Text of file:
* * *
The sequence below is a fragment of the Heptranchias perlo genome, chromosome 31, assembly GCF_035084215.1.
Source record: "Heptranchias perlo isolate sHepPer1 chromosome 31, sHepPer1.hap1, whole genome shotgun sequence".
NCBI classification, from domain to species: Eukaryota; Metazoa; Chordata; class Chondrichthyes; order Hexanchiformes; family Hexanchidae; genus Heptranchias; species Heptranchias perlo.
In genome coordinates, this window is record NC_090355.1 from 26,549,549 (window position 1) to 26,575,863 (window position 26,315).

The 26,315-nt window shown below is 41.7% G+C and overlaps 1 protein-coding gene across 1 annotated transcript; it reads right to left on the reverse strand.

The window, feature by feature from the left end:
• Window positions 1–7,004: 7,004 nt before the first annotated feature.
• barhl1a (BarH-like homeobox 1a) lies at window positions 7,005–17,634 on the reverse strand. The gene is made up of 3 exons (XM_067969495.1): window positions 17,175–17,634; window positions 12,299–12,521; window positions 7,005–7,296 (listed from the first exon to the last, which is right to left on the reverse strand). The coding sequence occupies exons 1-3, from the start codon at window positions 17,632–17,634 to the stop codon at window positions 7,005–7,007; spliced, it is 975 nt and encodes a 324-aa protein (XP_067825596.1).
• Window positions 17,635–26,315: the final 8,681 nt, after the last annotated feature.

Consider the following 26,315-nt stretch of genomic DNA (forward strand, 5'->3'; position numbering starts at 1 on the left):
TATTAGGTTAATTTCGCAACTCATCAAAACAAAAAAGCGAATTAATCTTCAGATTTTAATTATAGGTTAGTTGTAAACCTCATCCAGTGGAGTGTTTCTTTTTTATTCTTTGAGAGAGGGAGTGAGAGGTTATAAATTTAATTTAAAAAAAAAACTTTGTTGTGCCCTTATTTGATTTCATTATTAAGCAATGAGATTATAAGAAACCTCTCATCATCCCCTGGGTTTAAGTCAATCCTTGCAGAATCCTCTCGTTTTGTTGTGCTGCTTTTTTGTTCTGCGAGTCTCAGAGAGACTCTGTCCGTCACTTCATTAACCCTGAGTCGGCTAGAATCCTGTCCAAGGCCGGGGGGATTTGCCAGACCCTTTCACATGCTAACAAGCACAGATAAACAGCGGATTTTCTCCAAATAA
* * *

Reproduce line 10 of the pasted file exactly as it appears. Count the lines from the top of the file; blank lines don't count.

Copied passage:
Consider the following 26,315-nt stretch of genomic DNA (forward strand, 5'->3'; position numbering starts at 1 on the left):